Silent Lab is the name of an ambitious Czech installation featuring this year at Expo 2015 in Milan, which begins later this spring. The installation, which brought together students at the technical university in Prague (ČVUT) students of architecture and the company Full Capacity, recreates the experience of the Czech forest, combining Nature and hi-tech.
“The basic idea is about the atmosphere in a typical Czech wood, which has a certain character and atmosphere and we wanted visitors of EXPO 2015, many of whom will not have experienced it, a chance of seeing it. We also wanted to give them a chance to interact with the woods and the surroundings.”
Whose ideas was it initially and what is the role played by Full Capacity?
“The original idea was that of two students at ČVUT, David Sivý and Jan Tůma. They came up with the basic concept. Our company came on board to prepare the project for the competition to be featured at EXPO, which we won. Now we are at the point when the whole project has come together and Full Capacity is responsible for the realization of the whole installation.”
What are the main components which create the atmosphere of the woods or forest, giving the feeling of being there?
“The most important is definitely the living biotope from the Czech woods, plants and so on typical for the Czech forest. This is something which we set up under very specific conditions: an artificial planting mechanism, you could say, which is automated to water the plants, to adjust the humidity and light and so on, to ensure that everything lives and grows.
“The other thing is that we are using robotic arms and hands and cameras and interactive systems to allow visitors to interact with the installation. If they stop their activity, if they become quiet at a specific spot in the installation, suddenly the big projection screen which is around the biotope and around the visitors begins to go into details. They begin to see much more…”
So a close-up?
“It is more than that: it goes below the surface. You zoom in until you get to the microscopic level. There are two points in the display where one person at a time can get that experience, while the others around get a sense of the overall forest. Interactivity for more, mass interaction, is a very difficult concept and it is very hard to make that function. So the others have a strong feeling of the woods, through sights and sounds and even the smell of the forest.”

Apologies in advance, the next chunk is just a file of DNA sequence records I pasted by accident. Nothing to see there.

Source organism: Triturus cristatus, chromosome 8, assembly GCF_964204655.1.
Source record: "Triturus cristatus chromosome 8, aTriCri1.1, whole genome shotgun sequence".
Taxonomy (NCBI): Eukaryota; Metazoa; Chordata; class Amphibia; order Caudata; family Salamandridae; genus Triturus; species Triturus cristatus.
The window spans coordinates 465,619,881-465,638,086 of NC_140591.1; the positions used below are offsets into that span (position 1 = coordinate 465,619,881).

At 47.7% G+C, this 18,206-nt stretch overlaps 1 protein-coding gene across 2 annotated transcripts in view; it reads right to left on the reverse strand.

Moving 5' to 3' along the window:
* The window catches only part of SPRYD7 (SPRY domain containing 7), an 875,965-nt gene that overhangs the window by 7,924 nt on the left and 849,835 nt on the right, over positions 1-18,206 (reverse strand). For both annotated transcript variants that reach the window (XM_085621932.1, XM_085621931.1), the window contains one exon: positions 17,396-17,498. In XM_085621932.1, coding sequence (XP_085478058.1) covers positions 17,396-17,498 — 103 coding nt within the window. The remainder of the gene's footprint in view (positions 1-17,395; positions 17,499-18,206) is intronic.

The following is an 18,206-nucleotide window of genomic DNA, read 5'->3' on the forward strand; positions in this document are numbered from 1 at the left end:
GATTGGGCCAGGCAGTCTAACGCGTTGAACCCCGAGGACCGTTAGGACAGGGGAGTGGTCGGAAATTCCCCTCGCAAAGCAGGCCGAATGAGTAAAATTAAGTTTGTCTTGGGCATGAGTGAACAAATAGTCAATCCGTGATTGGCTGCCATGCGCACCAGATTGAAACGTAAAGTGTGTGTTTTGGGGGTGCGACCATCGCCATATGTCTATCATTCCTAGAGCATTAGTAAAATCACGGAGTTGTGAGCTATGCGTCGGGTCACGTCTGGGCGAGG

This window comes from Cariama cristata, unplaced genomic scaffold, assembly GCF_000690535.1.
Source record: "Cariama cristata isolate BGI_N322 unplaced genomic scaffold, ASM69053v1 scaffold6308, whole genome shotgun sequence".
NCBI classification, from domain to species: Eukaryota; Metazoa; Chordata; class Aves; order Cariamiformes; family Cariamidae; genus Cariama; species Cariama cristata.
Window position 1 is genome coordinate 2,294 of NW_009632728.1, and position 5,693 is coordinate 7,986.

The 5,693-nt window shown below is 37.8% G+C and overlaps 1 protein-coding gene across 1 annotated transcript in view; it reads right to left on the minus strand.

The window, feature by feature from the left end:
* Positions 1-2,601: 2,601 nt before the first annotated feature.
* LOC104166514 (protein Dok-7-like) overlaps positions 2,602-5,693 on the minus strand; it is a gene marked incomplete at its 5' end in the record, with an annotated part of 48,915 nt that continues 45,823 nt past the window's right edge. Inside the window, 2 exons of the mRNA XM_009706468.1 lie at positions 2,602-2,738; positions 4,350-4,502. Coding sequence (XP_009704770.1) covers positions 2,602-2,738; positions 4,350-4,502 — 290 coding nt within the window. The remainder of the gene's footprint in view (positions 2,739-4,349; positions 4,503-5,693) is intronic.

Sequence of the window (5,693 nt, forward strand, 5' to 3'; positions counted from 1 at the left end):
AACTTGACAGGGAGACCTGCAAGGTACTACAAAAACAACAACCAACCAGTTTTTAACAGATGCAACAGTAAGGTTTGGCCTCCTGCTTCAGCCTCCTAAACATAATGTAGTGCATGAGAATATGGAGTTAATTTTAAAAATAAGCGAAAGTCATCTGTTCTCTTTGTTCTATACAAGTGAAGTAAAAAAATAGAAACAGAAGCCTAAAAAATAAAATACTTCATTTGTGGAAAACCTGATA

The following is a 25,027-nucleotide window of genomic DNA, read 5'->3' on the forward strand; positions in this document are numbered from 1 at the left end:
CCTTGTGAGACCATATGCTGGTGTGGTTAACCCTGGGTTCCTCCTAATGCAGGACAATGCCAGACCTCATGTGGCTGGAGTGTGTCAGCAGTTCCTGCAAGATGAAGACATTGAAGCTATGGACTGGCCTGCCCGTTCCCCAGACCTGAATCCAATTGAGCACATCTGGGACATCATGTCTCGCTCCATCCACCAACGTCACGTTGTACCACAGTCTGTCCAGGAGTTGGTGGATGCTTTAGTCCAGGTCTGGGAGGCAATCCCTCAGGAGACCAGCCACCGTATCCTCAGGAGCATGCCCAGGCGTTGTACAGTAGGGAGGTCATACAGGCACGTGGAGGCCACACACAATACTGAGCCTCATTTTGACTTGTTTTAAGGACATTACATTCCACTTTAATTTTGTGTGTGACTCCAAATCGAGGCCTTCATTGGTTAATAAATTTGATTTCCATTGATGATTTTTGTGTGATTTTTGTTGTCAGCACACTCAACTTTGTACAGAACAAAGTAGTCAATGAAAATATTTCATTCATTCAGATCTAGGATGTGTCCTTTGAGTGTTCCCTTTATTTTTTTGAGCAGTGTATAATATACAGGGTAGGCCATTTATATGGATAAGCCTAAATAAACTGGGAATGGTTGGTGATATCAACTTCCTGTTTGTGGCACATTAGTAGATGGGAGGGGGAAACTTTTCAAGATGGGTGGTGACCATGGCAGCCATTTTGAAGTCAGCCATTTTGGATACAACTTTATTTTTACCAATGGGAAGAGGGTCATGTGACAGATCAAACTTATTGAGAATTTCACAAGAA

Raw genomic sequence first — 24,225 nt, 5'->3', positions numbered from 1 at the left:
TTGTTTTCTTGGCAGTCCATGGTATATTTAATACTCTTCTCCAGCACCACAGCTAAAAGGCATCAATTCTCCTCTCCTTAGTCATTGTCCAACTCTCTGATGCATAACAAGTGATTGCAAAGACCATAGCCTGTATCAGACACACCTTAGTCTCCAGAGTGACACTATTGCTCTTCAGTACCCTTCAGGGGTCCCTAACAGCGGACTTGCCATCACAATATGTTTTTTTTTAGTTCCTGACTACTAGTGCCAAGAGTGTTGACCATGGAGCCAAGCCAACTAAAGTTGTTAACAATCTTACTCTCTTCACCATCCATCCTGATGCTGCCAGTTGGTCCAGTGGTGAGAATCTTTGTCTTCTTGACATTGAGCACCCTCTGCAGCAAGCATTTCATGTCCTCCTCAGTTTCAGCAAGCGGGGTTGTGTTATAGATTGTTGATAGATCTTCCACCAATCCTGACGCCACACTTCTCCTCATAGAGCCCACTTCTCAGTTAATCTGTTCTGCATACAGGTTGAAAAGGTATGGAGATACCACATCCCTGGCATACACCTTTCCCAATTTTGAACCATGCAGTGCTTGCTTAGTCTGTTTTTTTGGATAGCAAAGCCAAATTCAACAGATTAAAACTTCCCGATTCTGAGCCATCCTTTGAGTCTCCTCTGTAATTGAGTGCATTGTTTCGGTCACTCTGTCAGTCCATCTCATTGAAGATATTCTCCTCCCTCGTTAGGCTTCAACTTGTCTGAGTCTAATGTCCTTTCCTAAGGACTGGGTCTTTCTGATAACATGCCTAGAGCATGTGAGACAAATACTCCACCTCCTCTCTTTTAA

You mention the olfactory element: is there a specific time when it is recommended to visit for the best effect?
“Yes, there definitely is, just after the installation opens in the morning. The reason is because we reversed day and night for the biotope so that overnight the plants get light while during the day the room is darker. That means when there are no visitors they photosynthesize. So if you are the first in the morning, you probably get the strongest olfactory experience.”
It sounds fairly complex: is there any one aspect which was harder to engineer than the others?
“Actually, the complexity is in all the ‘moving parts’ – getting everything coordinated to work smoothly together. There are three very different demands from three different aspects: you have the biotope itself, then the robotic machines, and finally the visitors. Getting all three to work seamlessly together was the hard part.”
To come back to the idea: this kind of screen (a kind of cornerstone towards virtual reality) has become a mainstay of science fiction from Ray Bradbury to the director’s cut of Aliens, where this kind of wall is featured on a space station… Philosophical, do you see the installation more as an invitation for visitors to come to the Czech Republic or is there also a different message as well, a reminder that we should appreciate Nature which is under greater and greater assault?
“Definitely both things which you mentioned are a motivation or the philosophy of the concept of the installation. The third thing, which is very positive, is that we want to show that the Czech Republic is a technological and innovative country which can succeed in such a complex task as taking and maintaining part of its cultural or in this case natural heritage in artificial conditions. The fact that we can already do something like this, I think, is amazing. There are ‘problematic’ aspects such as post-apocalyptic visions, but overall I think that we can do this is very, very positive.”
What happens to the pavilion after EXPO wraps up at the end of the year?
“There are some preliminary negotiations at the moment. Our hope is that at least part of the installation would remain permanently but that is still at the beginning so for the moment I cannot say more.”
You touched upon it at the beginning: many Czechs do love the outdoors, they are known for mushroom picking, they like camping… How do you explain the kind of passion that Czechs have for Nature and being outside?
“Well I think most nations love their own countryside and in the Czech Republic we have woods, we don’t have a sea! (laughs). For example, in the Czech Republic, woods are a public space – even if you own a stretch of the forest, you cannot fence the area in. It remains there for everybody. For us, walking in the woods is as natural as someone who lives by the sea going for a swim.”